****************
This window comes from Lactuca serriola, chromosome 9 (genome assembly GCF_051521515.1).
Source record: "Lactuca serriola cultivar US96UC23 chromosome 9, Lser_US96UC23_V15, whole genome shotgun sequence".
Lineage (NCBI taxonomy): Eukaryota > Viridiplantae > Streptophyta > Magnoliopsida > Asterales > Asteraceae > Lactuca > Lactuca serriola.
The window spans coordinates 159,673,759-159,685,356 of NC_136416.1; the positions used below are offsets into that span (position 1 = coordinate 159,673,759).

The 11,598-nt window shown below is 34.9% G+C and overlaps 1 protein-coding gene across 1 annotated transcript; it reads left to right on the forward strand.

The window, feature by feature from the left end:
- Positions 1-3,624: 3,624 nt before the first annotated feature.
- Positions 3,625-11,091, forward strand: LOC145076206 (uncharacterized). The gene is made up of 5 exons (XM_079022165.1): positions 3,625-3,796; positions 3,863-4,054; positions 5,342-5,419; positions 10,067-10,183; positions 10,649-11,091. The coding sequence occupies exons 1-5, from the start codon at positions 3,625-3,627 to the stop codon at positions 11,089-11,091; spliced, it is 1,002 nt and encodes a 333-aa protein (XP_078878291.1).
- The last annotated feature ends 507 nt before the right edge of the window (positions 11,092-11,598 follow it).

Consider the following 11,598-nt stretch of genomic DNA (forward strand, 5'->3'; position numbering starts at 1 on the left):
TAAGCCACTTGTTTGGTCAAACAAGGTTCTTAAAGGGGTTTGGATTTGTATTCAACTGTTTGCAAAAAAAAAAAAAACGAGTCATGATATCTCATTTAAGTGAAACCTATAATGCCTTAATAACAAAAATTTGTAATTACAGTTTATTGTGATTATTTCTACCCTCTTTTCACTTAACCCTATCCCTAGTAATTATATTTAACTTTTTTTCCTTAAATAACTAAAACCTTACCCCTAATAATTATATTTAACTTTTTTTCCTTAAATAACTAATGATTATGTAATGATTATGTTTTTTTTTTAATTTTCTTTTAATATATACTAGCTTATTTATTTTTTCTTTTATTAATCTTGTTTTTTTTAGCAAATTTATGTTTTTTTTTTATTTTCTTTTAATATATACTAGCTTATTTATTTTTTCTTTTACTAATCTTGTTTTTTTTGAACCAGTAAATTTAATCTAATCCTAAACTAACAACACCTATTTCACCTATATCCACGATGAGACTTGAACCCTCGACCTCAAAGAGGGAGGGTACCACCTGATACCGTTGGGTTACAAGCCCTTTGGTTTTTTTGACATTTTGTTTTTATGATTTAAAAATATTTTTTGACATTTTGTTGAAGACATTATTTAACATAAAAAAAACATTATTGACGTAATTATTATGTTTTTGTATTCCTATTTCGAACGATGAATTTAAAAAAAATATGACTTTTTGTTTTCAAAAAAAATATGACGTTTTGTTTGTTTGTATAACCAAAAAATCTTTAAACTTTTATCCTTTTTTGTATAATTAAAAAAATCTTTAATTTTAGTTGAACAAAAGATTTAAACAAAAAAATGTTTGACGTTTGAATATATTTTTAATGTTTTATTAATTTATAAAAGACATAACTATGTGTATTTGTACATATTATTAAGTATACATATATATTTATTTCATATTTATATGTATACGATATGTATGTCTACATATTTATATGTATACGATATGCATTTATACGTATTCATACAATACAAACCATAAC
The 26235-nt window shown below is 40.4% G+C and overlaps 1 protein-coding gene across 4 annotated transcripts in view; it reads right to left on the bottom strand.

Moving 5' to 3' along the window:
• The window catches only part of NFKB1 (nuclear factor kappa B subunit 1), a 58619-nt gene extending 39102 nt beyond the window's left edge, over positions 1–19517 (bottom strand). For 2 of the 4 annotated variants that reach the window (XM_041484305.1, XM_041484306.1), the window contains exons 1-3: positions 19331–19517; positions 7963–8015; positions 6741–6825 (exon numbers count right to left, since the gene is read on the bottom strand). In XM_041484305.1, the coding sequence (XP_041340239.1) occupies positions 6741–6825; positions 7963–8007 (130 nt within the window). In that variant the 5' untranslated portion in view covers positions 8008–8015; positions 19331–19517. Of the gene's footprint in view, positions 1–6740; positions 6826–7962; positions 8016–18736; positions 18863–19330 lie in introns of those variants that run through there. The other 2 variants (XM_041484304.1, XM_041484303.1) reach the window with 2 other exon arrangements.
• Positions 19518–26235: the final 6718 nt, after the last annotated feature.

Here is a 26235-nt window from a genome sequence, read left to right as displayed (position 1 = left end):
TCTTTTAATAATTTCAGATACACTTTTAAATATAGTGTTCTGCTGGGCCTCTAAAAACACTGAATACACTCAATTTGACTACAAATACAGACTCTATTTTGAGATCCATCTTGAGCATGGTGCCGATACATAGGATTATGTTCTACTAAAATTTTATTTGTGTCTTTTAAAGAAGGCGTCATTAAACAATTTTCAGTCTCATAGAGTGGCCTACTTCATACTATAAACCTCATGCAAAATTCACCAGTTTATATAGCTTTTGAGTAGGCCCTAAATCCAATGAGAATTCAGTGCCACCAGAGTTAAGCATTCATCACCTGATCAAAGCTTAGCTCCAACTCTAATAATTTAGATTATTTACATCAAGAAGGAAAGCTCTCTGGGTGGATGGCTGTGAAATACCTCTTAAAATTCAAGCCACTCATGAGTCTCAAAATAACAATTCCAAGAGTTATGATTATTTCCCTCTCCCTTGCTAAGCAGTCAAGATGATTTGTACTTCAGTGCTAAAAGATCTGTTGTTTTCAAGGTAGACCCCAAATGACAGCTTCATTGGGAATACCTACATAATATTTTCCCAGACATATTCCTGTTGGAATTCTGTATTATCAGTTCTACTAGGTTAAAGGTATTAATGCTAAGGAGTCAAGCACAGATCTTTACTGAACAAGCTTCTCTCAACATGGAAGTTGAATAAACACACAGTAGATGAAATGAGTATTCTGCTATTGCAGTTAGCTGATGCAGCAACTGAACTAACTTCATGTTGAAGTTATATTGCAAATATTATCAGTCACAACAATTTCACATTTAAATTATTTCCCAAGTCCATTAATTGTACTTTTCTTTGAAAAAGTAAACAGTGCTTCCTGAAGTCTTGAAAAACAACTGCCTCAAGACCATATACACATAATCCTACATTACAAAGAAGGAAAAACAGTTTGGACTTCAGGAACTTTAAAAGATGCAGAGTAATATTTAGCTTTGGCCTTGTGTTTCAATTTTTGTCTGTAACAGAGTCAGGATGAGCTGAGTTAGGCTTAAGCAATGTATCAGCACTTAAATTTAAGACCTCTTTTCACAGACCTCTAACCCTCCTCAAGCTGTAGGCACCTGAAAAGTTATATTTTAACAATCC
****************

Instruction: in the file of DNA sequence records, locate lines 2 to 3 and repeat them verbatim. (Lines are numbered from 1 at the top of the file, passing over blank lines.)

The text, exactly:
Source record: "Lactuca serriola cultivar US96UC23 chromosome 9, Lser_US96UC23_V15, whole genome shotgun sequence".
Lineage (NCBI taxonomy): Eukaryota > Viridiplantae > Streptophyta > Magnoliopsida > Asterales > Asteraceae > Lactuca > Lactuca serriola.